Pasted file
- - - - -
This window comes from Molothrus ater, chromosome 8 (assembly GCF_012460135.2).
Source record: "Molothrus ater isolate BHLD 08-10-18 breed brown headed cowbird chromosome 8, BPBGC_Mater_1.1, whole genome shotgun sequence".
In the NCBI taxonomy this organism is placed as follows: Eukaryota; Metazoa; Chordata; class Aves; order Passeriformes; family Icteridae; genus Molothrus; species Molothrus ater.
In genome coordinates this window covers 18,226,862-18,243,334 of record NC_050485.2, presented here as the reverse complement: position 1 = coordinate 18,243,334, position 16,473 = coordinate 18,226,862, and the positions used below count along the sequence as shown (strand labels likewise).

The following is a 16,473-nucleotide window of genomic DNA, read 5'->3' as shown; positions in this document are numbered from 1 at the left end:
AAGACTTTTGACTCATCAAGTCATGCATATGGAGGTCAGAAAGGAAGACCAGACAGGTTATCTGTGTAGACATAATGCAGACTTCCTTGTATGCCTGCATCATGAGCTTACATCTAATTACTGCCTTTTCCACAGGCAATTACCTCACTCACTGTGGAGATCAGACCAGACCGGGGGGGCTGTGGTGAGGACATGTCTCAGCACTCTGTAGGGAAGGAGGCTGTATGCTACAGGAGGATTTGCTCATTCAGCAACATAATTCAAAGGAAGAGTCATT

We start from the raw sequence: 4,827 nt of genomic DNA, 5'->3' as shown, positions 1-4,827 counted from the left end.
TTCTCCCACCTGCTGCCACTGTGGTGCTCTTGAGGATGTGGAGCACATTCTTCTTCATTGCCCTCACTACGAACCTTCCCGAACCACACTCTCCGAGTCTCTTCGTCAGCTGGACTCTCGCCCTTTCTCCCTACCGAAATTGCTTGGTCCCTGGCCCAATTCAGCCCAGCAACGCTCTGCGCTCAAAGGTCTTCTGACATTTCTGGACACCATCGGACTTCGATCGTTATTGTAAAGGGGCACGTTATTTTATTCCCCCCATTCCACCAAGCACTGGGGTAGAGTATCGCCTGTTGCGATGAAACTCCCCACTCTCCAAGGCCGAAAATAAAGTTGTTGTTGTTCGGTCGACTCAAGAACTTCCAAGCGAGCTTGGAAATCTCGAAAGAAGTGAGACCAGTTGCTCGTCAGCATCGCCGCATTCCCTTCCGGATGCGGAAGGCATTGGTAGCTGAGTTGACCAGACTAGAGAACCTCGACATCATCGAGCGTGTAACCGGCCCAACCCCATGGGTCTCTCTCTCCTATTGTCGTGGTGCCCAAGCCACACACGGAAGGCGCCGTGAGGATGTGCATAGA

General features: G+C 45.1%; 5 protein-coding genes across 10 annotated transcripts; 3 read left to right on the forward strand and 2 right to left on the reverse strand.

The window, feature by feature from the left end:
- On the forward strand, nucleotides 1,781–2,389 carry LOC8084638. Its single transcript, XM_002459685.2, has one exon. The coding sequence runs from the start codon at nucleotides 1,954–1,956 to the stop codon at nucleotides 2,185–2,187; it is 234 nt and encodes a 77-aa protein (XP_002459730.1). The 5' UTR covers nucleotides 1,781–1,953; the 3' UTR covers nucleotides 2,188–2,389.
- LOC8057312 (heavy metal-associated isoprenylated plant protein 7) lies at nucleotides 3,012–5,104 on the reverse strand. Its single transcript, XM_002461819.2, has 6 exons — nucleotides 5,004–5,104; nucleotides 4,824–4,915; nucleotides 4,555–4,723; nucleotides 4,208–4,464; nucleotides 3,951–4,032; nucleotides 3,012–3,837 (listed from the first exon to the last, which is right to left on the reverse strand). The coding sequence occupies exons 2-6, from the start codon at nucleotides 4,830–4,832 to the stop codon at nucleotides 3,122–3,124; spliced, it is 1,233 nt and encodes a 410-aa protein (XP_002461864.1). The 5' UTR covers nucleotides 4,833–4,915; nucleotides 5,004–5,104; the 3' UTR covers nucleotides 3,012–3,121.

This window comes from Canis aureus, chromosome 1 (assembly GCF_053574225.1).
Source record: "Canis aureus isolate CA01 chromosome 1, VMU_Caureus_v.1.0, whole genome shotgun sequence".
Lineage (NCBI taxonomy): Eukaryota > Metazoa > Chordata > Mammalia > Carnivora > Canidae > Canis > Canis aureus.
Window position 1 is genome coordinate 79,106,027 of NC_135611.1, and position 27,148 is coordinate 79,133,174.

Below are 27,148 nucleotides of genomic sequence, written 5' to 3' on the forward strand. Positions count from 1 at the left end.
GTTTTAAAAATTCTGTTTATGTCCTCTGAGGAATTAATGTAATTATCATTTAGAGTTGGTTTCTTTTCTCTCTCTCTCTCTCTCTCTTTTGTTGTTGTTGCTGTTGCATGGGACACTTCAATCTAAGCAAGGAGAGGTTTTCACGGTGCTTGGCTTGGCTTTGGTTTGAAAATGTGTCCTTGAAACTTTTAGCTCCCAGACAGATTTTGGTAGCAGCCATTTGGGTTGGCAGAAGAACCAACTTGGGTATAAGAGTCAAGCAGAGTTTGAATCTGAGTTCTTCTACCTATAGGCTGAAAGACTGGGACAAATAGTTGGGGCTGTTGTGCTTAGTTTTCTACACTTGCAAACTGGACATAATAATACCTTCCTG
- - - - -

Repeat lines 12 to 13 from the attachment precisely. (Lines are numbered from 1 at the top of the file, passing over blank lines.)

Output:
- LOC8057312 (heavy metal-associated isoprenylated plant protein 7) lies at nucleotides 3,012–5,104 on the reverse strand. Its single transcript, XM_002461819.2, has 6 exons — nucleotides 5,004–5,104; nucleotides 4,824–4,915; nucleotides 4,555–4,723; nucleotides 4,208–4,464; nucleotides 3,951–4,032; nucleotides 3,012–3,837 (listed from the first exon to the last, which is right to left on the reverse strand). The coding sequence occupies exons 2-6, from the start codon at nucleotides 4,830–4,832 to the stop codon at nucleotides 3,122–3,124; spliced, it is 1,233 nt and encodes a 410-aa protein (XP_002461864.1). The 5' UTR covers nucleotides 4,833–4,915; nucleotides 5,004–5,104; the 3' UTR covers nucleotides 3,012–3,121.

This window comes from Canis aureus, chromosome 1 (assembly GCF_053574225.1).